In “TDY,” a young airman named Pete gives an action-packed account of the mission Mr. Finkle recalls. He describes an arduous three-day hike with a military security team and a cadre of Montagnard guides through territory teeming with trip wires and hostile patrols. Without major incident, the group reaches its destination, a large enemy encampment in which the drug deal is supposed to occur.
         As Pete and his fellow technicians are strapping on their equipment, the military team leader reminds them to focus on photographing the opium as evidence that the camp is a nexus of drug trafficking. He goes on to tell them, “We're also here to find out if there are any Americans involved in what's going on,” he says, referring to the CIA. “And if there are any Americans involved, we want you to take their pictures and record their words. Understood?”
         Hidden from view, they watch the arrival of an unmarked plane. Two senior CIA agents emerge and proceed to buy five tons of opium for a quarter of a million dollars.
         Pete and his cohorts succeed in recording the transaction, but they are discovered, and they and the other team members are forced to battle their way to a rendezvous point on a hilltop 10 miles away, where helicopters are to pick them up. Pete describes his growing terror as the men are repeatedly ambushed and gradually picked off by snipers. One helicopter is blown up in midair as it takes off with several of the men. The few survivors make it to a second helicopter amid a hail of North Vietnamese bullets.
         “The helicopter ride into South Vietnam remains a blur. All I can recall is sitting in the doorway with my feet on the skids, in a state of wonderment, thinking, 'Thank God I'm alive,' ” Pete says.
         Mr. Valentine's story, however, does not end as the chopper takes off. Mr. Finkle also had told the author about his life in the military after the mission.
         In the book's epilogue, Pete accepts another top-secret assignment, this time in Vietnam. As it progresses, he teaches English to Vietnamese Army officers at a school in Saigon that is a deep cover operation for CIA agents.
         Pete witnesses corruption and double dealing going on all around him, and ultimately gets drawn in.
         He makes a small fortune as a private tutor to the families of Vietnamese officers, and then trades the earnings on the black market. He takes a Vietnamese lover; she has his child and is pregnant a second time when his tour of duty is up. He tries to take her with him but cannot, because members of her family have been blacklisted as communist sympathizers.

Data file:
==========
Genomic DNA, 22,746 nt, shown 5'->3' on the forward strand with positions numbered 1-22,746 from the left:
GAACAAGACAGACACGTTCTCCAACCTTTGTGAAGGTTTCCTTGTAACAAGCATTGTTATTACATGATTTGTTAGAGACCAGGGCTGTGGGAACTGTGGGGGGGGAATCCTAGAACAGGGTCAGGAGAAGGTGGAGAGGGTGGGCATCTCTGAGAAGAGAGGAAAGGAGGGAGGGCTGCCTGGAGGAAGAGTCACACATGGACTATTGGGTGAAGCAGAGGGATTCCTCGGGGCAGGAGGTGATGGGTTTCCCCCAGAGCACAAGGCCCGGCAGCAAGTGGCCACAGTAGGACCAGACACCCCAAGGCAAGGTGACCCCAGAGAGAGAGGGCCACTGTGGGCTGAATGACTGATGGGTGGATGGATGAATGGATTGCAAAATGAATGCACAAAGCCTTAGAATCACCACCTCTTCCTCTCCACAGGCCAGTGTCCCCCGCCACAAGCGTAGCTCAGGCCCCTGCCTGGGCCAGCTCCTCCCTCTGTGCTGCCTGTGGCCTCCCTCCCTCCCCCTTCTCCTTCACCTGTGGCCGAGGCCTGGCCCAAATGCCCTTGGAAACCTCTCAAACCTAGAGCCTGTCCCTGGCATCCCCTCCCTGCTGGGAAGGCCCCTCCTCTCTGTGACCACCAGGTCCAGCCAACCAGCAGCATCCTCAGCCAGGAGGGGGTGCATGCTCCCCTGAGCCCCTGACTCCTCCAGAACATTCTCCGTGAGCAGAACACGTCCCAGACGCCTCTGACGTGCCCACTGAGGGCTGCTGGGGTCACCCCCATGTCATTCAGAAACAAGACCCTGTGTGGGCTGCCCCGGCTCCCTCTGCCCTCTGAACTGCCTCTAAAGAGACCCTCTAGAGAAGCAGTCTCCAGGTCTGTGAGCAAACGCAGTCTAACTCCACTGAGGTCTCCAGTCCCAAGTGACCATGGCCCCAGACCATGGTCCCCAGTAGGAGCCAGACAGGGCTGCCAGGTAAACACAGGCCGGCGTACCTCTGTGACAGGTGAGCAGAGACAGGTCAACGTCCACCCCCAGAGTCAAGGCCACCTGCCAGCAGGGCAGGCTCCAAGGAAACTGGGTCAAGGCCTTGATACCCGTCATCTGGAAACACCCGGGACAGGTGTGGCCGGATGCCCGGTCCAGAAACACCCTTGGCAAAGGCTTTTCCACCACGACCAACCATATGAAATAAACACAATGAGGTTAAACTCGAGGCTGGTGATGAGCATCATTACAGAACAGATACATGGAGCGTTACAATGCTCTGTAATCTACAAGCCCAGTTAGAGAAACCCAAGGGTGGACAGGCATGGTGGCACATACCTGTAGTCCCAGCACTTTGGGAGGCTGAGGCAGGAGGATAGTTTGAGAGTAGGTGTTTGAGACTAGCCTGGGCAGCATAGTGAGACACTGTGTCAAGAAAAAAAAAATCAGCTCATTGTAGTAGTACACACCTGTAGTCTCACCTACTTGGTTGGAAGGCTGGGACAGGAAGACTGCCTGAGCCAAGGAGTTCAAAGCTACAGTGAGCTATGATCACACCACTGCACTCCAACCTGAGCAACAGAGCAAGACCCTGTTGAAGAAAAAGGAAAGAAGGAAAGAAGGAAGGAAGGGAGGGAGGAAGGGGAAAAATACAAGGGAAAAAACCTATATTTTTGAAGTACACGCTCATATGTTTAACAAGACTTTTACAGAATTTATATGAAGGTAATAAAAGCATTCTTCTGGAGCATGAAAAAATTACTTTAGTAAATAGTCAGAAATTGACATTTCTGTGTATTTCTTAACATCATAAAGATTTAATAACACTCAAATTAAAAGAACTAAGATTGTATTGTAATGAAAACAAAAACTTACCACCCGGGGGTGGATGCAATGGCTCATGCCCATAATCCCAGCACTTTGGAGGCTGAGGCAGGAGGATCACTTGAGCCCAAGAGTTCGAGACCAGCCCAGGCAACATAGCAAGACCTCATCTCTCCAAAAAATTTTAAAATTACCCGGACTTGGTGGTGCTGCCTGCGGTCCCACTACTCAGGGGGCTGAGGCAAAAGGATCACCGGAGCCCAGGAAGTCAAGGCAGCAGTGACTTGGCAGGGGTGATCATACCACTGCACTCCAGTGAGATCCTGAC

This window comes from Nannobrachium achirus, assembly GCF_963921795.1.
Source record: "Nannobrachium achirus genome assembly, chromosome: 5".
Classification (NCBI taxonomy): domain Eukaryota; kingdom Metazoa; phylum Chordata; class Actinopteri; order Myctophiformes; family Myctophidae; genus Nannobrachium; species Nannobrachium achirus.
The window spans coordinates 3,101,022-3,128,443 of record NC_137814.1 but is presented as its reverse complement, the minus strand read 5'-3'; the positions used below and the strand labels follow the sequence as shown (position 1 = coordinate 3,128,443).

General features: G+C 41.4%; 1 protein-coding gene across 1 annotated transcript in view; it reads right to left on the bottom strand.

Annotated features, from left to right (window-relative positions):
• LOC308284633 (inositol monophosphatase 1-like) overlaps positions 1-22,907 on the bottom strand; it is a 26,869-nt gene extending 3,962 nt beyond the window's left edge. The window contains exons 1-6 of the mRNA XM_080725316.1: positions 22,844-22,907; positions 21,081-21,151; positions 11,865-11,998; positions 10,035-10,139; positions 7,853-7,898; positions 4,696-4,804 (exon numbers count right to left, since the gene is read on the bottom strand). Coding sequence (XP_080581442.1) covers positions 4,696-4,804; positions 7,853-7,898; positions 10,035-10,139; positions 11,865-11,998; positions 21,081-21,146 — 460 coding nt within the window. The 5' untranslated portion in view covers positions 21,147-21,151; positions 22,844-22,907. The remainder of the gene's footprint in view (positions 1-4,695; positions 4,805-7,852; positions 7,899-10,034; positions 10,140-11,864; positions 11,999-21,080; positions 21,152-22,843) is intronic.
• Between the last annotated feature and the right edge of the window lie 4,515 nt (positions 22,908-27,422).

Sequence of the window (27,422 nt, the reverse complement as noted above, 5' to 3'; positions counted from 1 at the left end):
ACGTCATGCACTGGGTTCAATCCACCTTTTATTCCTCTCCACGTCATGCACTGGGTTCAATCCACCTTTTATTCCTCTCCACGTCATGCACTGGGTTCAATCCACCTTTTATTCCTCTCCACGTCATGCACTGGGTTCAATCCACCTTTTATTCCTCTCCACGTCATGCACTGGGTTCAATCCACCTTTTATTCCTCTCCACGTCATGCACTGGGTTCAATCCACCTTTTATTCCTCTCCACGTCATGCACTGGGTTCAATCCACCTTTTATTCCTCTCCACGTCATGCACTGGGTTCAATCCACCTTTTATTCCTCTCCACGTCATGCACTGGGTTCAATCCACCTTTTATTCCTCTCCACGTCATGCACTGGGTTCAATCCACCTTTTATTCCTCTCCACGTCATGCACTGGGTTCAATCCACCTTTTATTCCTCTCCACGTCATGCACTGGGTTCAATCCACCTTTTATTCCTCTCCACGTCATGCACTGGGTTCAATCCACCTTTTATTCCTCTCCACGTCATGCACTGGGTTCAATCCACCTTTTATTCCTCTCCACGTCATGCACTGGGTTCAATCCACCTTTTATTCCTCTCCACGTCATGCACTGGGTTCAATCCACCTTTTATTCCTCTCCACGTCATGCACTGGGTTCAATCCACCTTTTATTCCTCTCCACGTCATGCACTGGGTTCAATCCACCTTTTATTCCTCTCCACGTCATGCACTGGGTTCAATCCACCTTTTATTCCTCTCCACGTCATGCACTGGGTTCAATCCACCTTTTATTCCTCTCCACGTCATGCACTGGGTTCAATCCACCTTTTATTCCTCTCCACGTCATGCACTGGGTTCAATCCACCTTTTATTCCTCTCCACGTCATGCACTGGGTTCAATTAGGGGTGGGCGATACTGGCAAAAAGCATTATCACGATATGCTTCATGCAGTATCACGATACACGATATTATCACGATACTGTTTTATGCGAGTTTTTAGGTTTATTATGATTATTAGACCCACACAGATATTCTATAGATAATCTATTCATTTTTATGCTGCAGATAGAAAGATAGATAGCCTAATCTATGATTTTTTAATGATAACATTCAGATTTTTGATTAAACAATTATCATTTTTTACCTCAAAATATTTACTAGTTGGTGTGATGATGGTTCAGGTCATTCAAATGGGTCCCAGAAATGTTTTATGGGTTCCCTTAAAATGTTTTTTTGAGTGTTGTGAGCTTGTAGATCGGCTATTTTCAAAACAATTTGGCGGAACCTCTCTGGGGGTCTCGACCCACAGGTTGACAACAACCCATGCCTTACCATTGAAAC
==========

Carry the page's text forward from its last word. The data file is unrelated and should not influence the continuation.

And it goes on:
Mr. Finkle himself was discharged from the Air Force in 1970. He returned to college in New York State and got actively involved in Vietnam Veterans Against the War.
         He said he told the story of the special mission in Laos at public meetings until he was threatened by two CIA agents in a parking lot late one night. From that time until he met Mr. Valentine, he never again repeated it.
         Mr. Valentine, 51, said he has had his own troubles with the CIA. After he spent years doing documentary research and interviewing, his book on a CIA operation known as the Phoenix Program was published by William Morrow in 1990. The program is alleged, among other things, to have used soldiers to assassinate Vietnamese communist sympathizers.
         The book, titled “The Phoenix Program,” was published in paperback by Avon in 1992, and is now back in print through After it came out, critics both praised and panned it.
         Mr. Valentine said he was harassed and threatened by the military and the CIA during that period.
         “You can't go whacking a hornet's nest and not expect to get stung,” he said. “I really thought it would be the last book I would ever write, and I would have to find something else to do with my life.”
         CIA spokesman Tom Chrispell said the agency is not familiar with Mr. Valentine's latest work and would have no comment.
         Meanwhile, neither Mr. Finkle nor Mr. Valentine is in the least disheartened that the story of the mission in Laos did not reach the public until 25 years after the end of the war in Vietnam. For one thing, the passage of time has allowed Mr. Finkle, now 53, to feel he can safely talk about what happened and face down the skeptics.
         “If you take a look at all the bunglings the CIA has done and all the convoluted avenues they have traveled, mine is just one of the stories,” he said. “They've got plenty on their plate. This is just a little dribble of gravy.”
         Mr. Valentine, for his part, asserts that the account has lost none of its relevancy. He said it clearly demonstrates how illegal covert operations halfway around the world can have devastating consequences close to home.
         In this instance, Mr. Valentine said, the smaller story leads to the bigger picture. International drug trafficking, he noted, helped create widespread drug abuse both in the military and on the home front.
         “There is a moral imperative to tell the story,” he said. “If there are enough of these small contributions, maybe it will change the world.”